Lashley, Karl S. (Karl Spencer), 1890-1958Alternative names
Lashley taught psychology at Harvard.
From the description of Papers of Karl S. Lashley, 1957-1959 (inclusive). (Harvard University). WorldCat record id: 76973092
Karl Spencer Lashley was born June 7, 1890, in Davis, West Virginia. He attended the University of West Virginia and Johns Hopkins, earning degrees in zoology. His academic career began at the University of Minnesota, where he did research from 1920-1926. In 1937, he was recruited by Harvard as a research professor in neuropsychology. Later he became head of the Yerkes Laboratories of Primate Biology in Orange Park, Florida. He died August 7, 1958, in Poitiers, France.
Lashley is best known for his work on learning ability and brain function, visual pattern perception in rats, and his critique of behavorial theories. He was a pioneer in the field of physiological psychology.
From the description of Papers, 1923-1958, bulk 1950-1958. (University of Florida). WorldCat record id: 48664087
Karl Spencer Lashley was a pioneer in the field of physiological psychology. He was born June 7, 1890, in Davis, West Virginia. He received his A.B. from the University of West Virginia in 1910, his M.S. from Pittsburg in 1911, and his Ph.D. from Johns Hopkins in 1914. His degrees were all in the field of zoology, although he minored in psychology at Johns Hopkins. At Johns Hopkins, he worked with John B. Watson and the two conducted field research on the homing behavior of terns in the Dry Tortugas. His histological and surgical training took place at Saint Elizabeth's Hospital in Washington, D.C. under Shepard Ivory Franz.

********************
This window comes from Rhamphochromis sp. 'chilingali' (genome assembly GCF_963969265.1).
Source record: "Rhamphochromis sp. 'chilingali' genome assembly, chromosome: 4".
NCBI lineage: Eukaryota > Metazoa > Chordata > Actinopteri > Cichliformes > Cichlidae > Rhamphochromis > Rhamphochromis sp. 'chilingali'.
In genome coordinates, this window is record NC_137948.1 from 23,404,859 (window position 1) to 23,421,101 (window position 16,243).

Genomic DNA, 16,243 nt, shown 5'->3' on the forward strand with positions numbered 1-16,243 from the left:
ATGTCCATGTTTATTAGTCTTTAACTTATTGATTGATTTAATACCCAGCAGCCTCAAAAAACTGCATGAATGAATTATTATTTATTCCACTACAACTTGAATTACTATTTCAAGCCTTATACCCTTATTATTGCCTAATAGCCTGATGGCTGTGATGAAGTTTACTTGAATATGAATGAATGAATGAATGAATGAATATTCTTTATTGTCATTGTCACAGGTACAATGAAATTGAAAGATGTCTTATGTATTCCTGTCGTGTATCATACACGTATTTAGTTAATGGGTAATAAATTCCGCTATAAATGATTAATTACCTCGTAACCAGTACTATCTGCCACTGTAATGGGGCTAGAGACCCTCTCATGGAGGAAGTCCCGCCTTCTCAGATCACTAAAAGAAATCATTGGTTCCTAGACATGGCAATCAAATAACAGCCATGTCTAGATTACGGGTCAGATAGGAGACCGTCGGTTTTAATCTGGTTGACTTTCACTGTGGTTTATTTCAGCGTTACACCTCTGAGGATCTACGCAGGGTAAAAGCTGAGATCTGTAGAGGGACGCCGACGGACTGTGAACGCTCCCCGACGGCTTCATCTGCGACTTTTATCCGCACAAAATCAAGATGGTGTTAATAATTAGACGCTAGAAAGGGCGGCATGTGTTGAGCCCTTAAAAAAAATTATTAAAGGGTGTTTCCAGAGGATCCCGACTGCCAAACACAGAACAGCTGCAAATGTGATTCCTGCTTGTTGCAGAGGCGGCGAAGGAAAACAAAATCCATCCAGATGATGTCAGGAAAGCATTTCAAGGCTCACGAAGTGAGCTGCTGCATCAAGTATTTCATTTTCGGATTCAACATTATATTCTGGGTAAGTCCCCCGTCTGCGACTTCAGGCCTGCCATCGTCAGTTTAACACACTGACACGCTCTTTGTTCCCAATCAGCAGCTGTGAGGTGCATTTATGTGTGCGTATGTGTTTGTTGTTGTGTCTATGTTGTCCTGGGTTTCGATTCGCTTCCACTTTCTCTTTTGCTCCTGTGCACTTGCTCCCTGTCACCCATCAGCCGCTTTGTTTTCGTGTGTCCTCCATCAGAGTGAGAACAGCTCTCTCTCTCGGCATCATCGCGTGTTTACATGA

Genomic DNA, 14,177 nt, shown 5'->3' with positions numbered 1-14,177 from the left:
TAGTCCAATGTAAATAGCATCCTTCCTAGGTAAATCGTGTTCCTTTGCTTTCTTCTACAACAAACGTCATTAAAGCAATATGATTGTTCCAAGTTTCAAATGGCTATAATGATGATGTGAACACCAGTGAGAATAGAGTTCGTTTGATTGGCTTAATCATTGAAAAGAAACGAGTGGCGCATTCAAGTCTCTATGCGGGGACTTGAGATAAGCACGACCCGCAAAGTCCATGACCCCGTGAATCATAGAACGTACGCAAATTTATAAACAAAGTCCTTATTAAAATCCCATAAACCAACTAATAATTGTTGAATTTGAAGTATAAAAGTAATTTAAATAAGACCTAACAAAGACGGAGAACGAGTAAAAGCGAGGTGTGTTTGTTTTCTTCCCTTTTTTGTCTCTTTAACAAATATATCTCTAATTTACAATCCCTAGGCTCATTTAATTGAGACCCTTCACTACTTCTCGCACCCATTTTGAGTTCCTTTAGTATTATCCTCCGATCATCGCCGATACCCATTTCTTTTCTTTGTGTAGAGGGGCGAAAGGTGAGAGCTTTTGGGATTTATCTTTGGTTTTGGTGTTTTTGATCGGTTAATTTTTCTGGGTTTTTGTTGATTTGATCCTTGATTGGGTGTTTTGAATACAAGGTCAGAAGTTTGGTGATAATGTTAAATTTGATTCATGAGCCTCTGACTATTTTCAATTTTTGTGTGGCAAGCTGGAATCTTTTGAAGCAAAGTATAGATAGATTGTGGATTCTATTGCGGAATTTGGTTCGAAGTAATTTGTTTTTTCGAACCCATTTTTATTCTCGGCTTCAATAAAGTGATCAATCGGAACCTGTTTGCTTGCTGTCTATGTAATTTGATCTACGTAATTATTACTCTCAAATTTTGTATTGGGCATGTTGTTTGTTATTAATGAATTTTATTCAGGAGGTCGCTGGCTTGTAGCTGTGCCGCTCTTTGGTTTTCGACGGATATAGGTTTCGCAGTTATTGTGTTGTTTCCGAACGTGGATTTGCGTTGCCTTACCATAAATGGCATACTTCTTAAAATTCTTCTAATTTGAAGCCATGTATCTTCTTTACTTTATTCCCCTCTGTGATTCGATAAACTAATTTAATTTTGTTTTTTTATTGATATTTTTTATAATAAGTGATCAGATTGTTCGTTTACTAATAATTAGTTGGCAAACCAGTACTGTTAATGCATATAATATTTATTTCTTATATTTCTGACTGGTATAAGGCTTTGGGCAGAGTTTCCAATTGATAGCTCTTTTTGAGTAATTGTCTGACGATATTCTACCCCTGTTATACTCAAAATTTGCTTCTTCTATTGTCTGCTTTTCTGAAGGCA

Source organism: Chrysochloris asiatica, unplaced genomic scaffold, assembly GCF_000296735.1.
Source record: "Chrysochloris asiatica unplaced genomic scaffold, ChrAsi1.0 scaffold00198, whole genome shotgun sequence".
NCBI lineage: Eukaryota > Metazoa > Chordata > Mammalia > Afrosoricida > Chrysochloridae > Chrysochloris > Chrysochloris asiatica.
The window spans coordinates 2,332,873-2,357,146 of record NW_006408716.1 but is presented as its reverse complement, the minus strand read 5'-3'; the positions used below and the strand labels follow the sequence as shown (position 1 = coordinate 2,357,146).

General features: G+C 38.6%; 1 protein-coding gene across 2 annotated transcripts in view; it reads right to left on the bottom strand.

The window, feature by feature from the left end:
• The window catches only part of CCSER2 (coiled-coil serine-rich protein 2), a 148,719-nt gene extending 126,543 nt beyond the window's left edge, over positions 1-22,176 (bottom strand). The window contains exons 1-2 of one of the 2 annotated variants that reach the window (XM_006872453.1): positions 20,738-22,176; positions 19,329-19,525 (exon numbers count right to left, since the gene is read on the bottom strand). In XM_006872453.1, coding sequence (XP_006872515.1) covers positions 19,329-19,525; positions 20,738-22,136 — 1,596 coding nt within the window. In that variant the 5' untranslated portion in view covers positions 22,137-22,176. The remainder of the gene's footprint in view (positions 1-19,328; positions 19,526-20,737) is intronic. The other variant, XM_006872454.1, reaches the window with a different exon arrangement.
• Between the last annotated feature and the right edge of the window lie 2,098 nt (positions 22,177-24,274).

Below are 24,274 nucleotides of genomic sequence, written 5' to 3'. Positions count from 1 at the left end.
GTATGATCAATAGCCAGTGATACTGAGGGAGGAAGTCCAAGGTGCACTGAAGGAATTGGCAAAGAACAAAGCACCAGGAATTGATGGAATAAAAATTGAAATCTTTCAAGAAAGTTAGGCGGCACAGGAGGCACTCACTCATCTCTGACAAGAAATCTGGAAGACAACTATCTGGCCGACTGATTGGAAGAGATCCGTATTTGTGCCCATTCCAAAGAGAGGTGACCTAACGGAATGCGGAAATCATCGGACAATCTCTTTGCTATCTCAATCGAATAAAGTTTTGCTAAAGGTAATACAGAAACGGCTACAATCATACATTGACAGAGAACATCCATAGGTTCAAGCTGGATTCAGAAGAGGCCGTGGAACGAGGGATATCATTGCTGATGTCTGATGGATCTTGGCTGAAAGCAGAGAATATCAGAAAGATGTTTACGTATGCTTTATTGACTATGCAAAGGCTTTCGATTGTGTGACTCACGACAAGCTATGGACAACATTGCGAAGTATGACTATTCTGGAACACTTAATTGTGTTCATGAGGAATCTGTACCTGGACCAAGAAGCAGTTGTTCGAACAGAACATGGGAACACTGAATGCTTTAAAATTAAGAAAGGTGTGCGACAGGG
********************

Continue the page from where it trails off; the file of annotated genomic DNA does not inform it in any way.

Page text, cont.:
Lashley's academic career began at the University of Minnesota where he conducted research (and taught occasionally) from 1920 to 1926. He was a member of the University of Chicago faculty from 1926 to 1935. In 1935, Lashley was recruited by Harvard and was made research professor in neuropsychology in 1937. In 1942, he succeeded Robert M. Yerkes to head the Yerkes Laboratories of Primate Biology in Orange Park, Florida. Lashley retired from Harvard and Yerkes in 1955. He died on August 7, 1958, in Poitiers, France.
Lashley is best known for his work on learning ability and brain function, visual pattern-perception in rats, and his critique of behavioral theories. His research involved a variety of species, including humans, and he was an early supporter of ethology and comparative psychology. His published works include one monograph, Brain Mechanism and Intelligence (1929) and numerous articles.
Lashley married Edith Ann Baker in 1918. Edith died in 1948. In 1957, Lashley married Claire Imredy Schiller, widow of the Hungarian psychologist Paul Harkai Schiller.
From the guide to the Karl Spencer Lashley Papers, 1923-1958, 1950-1958, (Special and Area Studies Collections, George A. Smathers Libraries, University of Florida)
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